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Advocates call for age discrimination exemption for mandatory arbitration



Two years after President Joe Biden signed the Ending Forced Arbitration of Sexual Assault and Sexual Harassment Act, a law that exempted sexual assault cases from mandatory arbitration, advocates are pushing for the federal government to legislate an exemption for age discrimination claims, too. 

Former Fox News host Gretchen Carlson was among those calling for more limitations on forced arbitration, a provision in employment contracts and consumer agreements that compels arbitration in legal disputes, during a U.S. Senate Judiciary Committee hearing Tuesday. Carlson cited her own experience with forced arbitration after she accused former Fox News CEO Roger Ailes of sexual harassment. 

“My story certainly made headlines, but it could have easily been swept under the rug like countless others because of that forced arbitration clause in my contract,” said Carlson, who is co-founder of Lift Our Voices, a nonprofit targeting toxic workplace culture. “Employees have no idea that signing on the dotted line, accepting a forced arbitration clause, can strip them of their rights for future justice.”

U.S. Sen. Lindsey Graham, R-S.C., a ranking member of the committee, urged fellow lawmakers to adopt the Protecting Older Americans Act, bipartisan legislation he co-sponsored that would end mandatory arbitration in age discrimination cases. 

“What I want to do is to make sure that if you feel like you’ve been discriminated [against] based on your age, that you can have your day in court. Still, the burden is on you to prove you were,” Graham said. “I just think forced arbitration in that situation doesn’t serve the public interest.”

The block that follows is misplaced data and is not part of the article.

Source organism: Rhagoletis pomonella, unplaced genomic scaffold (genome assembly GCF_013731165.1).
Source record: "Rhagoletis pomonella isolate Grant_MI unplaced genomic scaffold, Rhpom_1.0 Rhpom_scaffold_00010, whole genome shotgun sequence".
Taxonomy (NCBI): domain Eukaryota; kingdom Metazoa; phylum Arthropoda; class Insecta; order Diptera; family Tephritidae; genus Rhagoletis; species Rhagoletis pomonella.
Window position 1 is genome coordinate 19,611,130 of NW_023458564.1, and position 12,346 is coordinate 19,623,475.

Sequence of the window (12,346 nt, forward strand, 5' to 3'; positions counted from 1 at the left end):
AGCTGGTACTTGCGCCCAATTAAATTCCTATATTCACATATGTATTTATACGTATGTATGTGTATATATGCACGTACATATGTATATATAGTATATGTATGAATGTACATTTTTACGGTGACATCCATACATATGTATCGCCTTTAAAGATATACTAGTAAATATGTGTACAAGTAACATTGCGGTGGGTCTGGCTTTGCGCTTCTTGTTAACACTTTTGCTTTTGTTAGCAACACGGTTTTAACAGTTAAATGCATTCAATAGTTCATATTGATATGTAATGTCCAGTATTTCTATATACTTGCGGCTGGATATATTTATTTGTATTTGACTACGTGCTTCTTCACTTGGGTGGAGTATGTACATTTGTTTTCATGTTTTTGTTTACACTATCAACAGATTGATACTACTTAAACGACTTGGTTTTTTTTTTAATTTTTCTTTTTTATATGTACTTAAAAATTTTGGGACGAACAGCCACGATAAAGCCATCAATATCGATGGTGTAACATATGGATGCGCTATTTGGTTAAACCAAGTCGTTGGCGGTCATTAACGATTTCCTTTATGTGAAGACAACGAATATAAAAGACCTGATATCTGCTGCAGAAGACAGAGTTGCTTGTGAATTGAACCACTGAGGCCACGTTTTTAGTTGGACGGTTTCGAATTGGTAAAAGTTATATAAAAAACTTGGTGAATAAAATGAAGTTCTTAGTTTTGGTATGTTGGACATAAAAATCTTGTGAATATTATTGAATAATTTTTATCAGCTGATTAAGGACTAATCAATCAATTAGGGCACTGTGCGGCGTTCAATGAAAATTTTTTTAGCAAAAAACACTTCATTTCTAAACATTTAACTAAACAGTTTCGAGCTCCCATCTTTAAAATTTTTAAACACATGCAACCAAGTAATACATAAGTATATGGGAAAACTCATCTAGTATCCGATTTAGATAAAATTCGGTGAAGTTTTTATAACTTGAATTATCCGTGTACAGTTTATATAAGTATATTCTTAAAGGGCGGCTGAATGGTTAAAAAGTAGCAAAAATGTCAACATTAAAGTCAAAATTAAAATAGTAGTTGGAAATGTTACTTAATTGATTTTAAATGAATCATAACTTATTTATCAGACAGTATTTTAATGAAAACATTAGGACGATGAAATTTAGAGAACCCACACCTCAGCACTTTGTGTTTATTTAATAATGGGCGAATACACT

Arbitration has a place, Graham argued, when it’s between two businesses, for example, and “there is a level playing field.” 

“There is plenty of space in the American economy for arbitration. But what we’ve seen is these employment contracts pretty much are written to the advantage of the employer and, in areas like sexual harassment, age discrimination and a few other areas, have gotten out of hand,” Graham said. 

U.S. Sen. Dick Durbin, D-Ill., chair of the committee and a co-sponsor of the Protecting Older Americans Act, said many people in the U.S. have unknowingly agreed to arbitrate claims when they “activated a cell phone, signed up for a credit card or bought a mattress, television or countless other products.” 

“The Seventh Amendment to the Constitution guarantees the right to a jury trial. However, for tens of millions of Americans, this constitutional right is an empty promise. Instead of having their day in court, they are forced into arbitration by the fine print buried deep in employment contracts, product manuals and terms of service,” Durbin said in an opening statement. 

Such agreements can cover up age discrimination, racial discrimination and abuse in nursing care facilities, among other harms, Durbin said. 

U.S. Sens. Marsha Blackburn, R-Tenn., and Tom Cotton, R-Ark., expressed support for mandatory arbitration as a tool to keep Americans from getting “trapped in lengthy and costly litigation,” as Blackburn said. 

“I am not in favor of expanding this prohibition on arbitration beyond that unique context that we found with sexual assault and harassment. So, while I’m glad that we prohibited forced arbitration agreements in those limited circumstances, I think we have to be very careful as we look at something that would expand these prohibitions,” Blackburn said. 

Durbin, in turn, questioned the premise that forced arbitration is “easier, cheaper, faster, just.”

“If that’s all true, why is it forced?” Durbin asked. “If the employee or the person who’s aggrieved thinks it’s such a good idea, why don’t you just make it an option to pick arbitration?”

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